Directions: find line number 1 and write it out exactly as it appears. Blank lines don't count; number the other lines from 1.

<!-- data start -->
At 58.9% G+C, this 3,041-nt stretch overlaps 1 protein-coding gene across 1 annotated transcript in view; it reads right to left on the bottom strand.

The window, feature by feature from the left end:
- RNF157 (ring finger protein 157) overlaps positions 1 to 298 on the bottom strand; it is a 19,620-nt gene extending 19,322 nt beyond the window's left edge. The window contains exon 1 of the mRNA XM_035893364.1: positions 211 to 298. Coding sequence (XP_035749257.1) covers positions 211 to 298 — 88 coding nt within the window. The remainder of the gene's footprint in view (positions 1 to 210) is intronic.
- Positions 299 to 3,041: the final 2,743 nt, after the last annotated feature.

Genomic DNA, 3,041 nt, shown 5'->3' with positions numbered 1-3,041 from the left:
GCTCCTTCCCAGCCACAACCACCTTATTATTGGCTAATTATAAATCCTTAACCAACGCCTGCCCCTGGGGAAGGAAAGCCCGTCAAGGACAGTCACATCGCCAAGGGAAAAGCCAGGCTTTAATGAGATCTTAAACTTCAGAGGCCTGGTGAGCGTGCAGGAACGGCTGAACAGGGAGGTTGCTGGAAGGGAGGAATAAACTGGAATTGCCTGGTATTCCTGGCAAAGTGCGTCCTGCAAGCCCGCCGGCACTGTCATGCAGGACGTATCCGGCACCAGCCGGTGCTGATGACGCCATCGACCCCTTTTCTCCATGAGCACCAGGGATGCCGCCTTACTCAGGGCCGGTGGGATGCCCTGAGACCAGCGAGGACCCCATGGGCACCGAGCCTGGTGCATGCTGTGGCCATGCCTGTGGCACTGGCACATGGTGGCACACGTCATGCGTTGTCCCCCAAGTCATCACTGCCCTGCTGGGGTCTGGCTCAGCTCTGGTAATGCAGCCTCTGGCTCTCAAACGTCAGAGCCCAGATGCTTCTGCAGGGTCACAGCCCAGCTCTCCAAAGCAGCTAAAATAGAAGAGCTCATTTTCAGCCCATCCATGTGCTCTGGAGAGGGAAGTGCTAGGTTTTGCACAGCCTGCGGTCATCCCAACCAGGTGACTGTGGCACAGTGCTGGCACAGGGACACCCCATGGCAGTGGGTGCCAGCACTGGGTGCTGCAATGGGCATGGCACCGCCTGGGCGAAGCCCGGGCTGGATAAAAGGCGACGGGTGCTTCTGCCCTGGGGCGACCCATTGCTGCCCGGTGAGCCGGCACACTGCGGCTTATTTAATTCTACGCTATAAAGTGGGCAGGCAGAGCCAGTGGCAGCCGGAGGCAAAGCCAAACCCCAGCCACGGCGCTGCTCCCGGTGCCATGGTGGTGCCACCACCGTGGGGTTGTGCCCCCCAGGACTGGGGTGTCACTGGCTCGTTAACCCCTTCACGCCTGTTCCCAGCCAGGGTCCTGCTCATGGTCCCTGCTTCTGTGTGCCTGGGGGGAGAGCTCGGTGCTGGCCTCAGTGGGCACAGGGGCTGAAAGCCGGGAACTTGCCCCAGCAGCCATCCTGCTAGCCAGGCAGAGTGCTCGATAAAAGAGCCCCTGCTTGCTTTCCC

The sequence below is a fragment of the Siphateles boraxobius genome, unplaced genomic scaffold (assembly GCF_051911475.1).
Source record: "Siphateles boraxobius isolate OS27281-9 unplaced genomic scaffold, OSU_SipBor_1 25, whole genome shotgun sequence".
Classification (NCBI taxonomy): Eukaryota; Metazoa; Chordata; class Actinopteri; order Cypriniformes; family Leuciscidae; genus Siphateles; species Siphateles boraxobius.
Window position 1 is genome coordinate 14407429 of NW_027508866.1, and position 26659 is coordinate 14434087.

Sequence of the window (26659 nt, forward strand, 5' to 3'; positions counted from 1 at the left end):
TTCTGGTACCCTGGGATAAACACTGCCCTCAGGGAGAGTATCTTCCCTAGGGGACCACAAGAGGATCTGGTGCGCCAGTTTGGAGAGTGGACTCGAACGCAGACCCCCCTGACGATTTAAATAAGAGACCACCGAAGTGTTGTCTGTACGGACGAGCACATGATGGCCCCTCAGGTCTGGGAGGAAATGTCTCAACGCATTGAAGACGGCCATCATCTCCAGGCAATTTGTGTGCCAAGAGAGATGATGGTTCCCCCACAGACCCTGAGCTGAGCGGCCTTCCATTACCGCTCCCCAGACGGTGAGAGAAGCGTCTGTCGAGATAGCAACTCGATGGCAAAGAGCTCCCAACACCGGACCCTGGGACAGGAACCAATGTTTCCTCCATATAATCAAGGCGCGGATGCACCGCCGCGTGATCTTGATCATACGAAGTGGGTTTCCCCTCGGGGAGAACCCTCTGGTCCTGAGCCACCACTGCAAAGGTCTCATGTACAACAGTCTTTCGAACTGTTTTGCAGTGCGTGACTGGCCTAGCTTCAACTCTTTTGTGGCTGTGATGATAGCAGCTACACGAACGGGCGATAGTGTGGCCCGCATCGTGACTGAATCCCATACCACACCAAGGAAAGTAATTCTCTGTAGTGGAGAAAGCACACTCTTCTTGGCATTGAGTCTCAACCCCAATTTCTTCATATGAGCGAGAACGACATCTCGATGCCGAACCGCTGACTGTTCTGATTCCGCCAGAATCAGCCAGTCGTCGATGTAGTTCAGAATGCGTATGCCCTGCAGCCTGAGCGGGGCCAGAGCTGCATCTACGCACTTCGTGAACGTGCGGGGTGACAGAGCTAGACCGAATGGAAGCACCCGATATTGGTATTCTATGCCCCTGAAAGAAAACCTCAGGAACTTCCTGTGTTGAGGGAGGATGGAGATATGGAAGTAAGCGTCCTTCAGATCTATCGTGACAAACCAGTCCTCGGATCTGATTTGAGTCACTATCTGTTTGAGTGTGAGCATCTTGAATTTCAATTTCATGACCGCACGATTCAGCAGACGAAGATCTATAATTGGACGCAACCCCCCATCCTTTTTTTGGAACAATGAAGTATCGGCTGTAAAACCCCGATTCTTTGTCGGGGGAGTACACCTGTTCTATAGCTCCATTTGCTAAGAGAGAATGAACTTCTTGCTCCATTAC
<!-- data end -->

At 58.9% G+C, this 3,041-nt stretch overlaps 1 protein-coding gene across 1 annotated transcript in view; it reads right to left on the bottom strand.